International Effects of China's Rise and Transition: Neoclassical and Keynesian Perspectives

CAMA Working Paper 5/2014

49 Pages Posted: 16 Jul 2013 Last revised: 16 Jan 2014

See all articles by Rod Tyers

Rod Tyers

Australian National University (ANU) - School of Economics; The University of Western Australia - Department of Economics

Date Written: January 16, 2014

Abstract

Opinion over the global implications of China‘s rise is divided between critics, who see it as having developed at the expense of both investment and employment in the US, Europe and Japan and proponents who emphasise improvements in the terms of trade and reductions to the cost of financing that stem from China‘s supply of light manufactures, its demand for Western capital and luxury goods and its high saving. The criticism implies Keynesian assumptions while proponents take a neoclassical perspective. In this paper, both are embodied in a global macro model that emphasises bilateral linkages via both trade and investment, with monetary spill-overs represented by globally integrated bond markets. Net gains are suggested for the US and Europe from China‘s successful export-oriented growth, though there are partially offsetting Keynesian effects. China‘s recent slower, more consumption focussed, growth appears also to be beneficial in those regions and in Japan notwithstanding terms of trade losses.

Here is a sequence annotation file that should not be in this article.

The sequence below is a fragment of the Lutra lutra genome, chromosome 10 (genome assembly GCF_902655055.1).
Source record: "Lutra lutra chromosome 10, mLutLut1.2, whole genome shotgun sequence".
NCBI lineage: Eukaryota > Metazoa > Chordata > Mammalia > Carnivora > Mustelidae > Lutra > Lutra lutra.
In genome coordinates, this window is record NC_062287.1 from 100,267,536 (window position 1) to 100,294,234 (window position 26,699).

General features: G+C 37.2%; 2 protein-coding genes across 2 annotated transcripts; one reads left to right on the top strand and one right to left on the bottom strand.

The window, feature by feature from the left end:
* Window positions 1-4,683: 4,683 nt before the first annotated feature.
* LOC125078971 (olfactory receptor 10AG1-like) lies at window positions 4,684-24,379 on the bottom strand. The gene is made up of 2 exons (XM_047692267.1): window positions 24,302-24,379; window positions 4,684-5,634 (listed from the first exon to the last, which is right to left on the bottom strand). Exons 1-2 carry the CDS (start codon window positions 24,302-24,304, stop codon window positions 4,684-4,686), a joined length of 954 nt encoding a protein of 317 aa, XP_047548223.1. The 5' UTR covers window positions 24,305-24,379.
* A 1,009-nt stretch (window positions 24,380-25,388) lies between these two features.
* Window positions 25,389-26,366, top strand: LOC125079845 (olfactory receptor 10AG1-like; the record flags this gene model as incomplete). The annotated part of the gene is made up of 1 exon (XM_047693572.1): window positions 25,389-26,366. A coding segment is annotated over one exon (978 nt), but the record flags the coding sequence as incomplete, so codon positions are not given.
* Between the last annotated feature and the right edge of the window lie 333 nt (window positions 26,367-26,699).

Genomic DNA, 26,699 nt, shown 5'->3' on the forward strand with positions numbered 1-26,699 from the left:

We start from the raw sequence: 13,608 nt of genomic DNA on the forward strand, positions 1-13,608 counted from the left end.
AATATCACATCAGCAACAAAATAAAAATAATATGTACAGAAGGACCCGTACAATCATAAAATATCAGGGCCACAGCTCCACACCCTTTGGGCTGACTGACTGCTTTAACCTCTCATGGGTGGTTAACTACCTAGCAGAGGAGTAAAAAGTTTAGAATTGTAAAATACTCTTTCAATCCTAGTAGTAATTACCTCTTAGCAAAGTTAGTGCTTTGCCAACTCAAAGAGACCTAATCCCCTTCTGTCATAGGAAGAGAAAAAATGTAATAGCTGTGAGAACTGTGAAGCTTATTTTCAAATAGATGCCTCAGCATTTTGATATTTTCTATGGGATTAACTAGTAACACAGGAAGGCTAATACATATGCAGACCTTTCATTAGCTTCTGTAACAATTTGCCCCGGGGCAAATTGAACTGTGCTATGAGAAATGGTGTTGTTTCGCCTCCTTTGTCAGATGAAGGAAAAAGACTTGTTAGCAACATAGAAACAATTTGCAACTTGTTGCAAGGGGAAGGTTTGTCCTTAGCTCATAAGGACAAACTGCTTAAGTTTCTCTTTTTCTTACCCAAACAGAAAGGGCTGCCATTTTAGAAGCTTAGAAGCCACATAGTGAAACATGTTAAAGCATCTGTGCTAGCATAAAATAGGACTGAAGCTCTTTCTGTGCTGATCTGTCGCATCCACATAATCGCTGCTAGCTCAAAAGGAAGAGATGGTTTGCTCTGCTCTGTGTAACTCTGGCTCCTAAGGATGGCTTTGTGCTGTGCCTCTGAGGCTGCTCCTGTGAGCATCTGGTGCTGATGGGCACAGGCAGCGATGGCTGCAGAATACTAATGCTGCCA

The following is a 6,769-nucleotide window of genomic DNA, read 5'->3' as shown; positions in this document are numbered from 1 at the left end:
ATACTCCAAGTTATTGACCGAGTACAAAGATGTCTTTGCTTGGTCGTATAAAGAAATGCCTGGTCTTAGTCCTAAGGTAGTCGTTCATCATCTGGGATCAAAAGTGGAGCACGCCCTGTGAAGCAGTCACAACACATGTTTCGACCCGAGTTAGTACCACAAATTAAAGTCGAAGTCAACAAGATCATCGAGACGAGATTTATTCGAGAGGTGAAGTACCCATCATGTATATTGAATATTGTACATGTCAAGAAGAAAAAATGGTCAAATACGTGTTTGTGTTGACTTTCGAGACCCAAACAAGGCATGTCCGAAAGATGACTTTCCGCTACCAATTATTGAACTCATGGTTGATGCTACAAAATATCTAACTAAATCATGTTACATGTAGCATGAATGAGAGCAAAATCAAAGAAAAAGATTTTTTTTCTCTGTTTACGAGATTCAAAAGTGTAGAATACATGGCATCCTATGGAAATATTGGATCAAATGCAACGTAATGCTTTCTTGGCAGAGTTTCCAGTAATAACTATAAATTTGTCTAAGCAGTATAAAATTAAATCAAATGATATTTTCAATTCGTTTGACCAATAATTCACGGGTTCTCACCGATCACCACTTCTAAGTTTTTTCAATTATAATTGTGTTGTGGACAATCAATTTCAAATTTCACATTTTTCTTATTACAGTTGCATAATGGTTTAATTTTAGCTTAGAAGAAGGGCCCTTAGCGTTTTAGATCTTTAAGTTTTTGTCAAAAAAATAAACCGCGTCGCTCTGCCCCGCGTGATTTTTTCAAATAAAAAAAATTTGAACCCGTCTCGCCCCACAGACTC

Keywords: China, imbalances, saving, monetary policy, spill-overs

JEL Classification: F42, F43, F47

Suggested Citation

Tyers, Rod, International Effects of China's Rise and Transition: Neoclassical and Keynesian Perspectives (January 16, 2014). CAMA Working Paper 5/2014, Available at SSRN: https://ssrn.com/abstract=2294231 or http://dx.doi.org/10.2139/ssrn.2294231

Rod Tyers (Contact Author)

Australian National University (ANU) - School of Economics ( email )

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The University of Western Australia - Department of Economics ( email )

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HOME PAGE: http://www.business.uwa.edu.au/school/staff-profiles?type=profile&dn=cn%3DRodney%20Tyers%2Cou%3DEcon

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